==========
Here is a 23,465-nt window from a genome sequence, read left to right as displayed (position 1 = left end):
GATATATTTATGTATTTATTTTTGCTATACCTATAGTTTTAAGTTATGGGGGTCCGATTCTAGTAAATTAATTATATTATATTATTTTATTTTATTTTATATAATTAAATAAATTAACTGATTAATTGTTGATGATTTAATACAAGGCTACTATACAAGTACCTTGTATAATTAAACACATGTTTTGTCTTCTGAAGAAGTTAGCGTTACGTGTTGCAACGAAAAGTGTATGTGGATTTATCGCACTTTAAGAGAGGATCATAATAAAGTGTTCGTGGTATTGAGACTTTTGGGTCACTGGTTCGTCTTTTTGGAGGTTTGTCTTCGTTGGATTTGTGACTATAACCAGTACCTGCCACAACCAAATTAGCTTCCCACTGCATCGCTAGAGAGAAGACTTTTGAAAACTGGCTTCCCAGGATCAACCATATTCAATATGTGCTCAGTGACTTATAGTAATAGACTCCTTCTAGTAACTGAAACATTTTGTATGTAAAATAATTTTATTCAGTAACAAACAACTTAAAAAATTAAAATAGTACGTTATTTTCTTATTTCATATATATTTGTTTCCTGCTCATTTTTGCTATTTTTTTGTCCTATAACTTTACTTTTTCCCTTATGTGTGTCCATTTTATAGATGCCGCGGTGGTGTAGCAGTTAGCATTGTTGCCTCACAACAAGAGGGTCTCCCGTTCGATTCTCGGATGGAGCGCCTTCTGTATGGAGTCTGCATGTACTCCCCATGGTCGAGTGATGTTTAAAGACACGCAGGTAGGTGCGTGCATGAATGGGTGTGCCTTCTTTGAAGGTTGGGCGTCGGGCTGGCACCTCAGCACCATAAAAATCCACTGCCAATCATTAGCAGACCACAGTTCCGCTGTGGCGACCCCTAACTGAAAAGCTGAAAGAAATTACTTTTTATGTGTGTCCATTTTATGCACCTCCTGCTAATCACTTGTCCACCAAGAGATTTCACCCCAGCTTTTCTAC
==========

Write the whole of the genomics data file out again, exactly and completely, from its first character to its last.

Here is a 23,465-nt window from a genome sequence, read left to right as displayed (position 1 = left end):
GATATATTTATGTATTTATTTTTGCTATACCTATAGTTTTAAGTTATGGGGGTCCGATTCTAGTAAATTAATTATATTATATTATTTTATTTTATTTTATATAATTAAATAAATTAACTGATTAATTGTTGATGATTTAATACAAGGCTACTATACAAGTACCTTGTATAATTAAACACATGTTTTGTCTTCTGAAGAAGTTAGCGTTACGTGTTGCAACGAAAAGTGTATGTGGATTTATCGCACTTTAAGAGAGGATCATAATAAAGTGTTCGTGGTATTGAGACTTTTGGGTCACTGGTTCGTCTTTTTGGAGGTTTGTCTTCGTTGGATTTGTGACTATAACCAGTACCTGCCACAACCAAATTAGCTTCCCACTGCATCGCTAGAGAGAAGACTTTTGAAAACTGGCTTCCCAGGATCAACCATATTCAATATGTGCTCAGTGACTTATAGTAATAGACTCCTTCTAGTAACTGAAACATTTTGTATGTAAAATAATTTTATTCAGTAACAAACAACTTAAAAAATTAAAATAGTACGTTATTTTCTTATTTCATATATATTTGTTTCCTGCTCATTTTTGCTATTTTTTTGTCCTATAACTTTACTTTTTCCCTTATGTGTGTCCATTTTATAGATGCCGCGGTGGTGTAGCAGTTAGCATTGTTGCCTCACAACAAGAGGGTCTCCCGTTCGATTCTCGGATGGAGCGCCTTCTGTATGGAGTCTGCATGTACTCCCCATGGTCGAGTGATGTTTAAAGACACGCAGGTAGGTGCGTGCATGAATGGGTGTGCCTTCTTTGAAGGTTGGGCGTCGGGCTGGCACCTCAGCACCATAAAAATCCACTGCCAATCATTAGCAGACCACAGTTCCGCTGTGGCGACCCCTAACTGAAAAGCTGAAAGAAATTACTTTTTATGTGTGTCCATTTTATGCACCTCCTGCTAATCACTTGTCCACCAAGAGATTTCACCCCAGCTTTTCTAC